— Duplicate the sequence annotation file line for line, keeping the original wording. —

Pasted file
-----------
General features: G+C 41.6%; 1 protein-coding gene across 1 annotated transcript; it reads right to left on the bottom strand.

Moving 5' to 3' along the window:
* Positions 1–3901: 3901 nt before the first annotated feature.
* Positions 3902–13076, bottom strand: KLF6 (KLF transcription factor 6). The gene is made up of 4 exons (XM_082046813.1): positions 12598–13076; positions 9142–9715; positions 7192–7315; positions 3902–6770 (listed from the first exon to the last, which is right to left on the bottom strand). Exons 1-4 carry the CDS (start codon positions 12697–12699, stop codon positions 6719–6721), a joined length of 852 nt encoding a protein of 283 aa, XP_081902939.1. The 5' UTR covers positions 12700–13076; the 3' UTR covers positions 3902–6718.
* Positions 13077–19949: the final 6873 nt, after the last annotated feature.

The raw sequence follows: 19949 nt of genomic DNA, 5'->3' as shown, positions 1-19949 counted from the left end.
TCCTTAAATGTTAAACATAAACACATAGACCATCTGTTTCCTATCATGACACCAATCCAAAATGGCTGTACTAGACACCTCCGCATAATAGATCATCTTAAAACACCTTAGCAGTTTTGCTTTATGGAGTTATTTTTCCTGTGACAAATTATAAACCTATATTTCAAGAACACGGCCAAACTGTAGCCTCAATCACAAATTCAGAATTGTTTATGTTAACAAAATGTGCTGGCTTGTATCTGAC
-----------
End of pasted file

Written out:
General features: G+C 41.6%; 1 protein-coding gene across 1 annotated transcript; it reads right to left on the bottom strand.

Moving 5' to 3' along the window:
* Positions 1–3901: 3901 nt before the first annotated feature.
* Positions 3902–13076, bottom strand: KLF6 (KLF transcription factor 6). The gene is made up of 4 exons (XM_082046813.1): positions 12598–13076; positions 9142–9715; positions 7192–7315; positions 3902–6770 (listed from the first exon to the last, which is right to left on the bottom strand). Exons 1-4 carry the CDS (start codon positions 12697–12699, stop codon positions 6719–6721), a joined length of 852 nt encoding a protein of 283 aa, XP_081902939.1. The 5' UTR covers positions 12700–13076; the 3' UTR covers positions 3902–6718.
* Positions 13077–19949: the final 6873 nt, after the last annotated feature.

The raw sequence follows: 19949 nt of genomic DNA, 5'->3' as shown, positions 1-19949 counted from the left end.
TCCTTAAATGTTAAACATAAACACATAGACCATCTGTTTCCTATCATGACACCAATCCAAAATGGCTGTACTAGACACCTCCGCATAATAGATCATCTTAAAACACCTTAGCAGTTTTGCTTTATGGAGTTATTTTTCCTGTGACAAATTATAAACCTATATTTCAAGAACACGGCCAAACTGTAGCCTCAATCACAAATTCAGAATTGTTTATGTTAACAAAATGTGCTGGCTTGTATCTGAC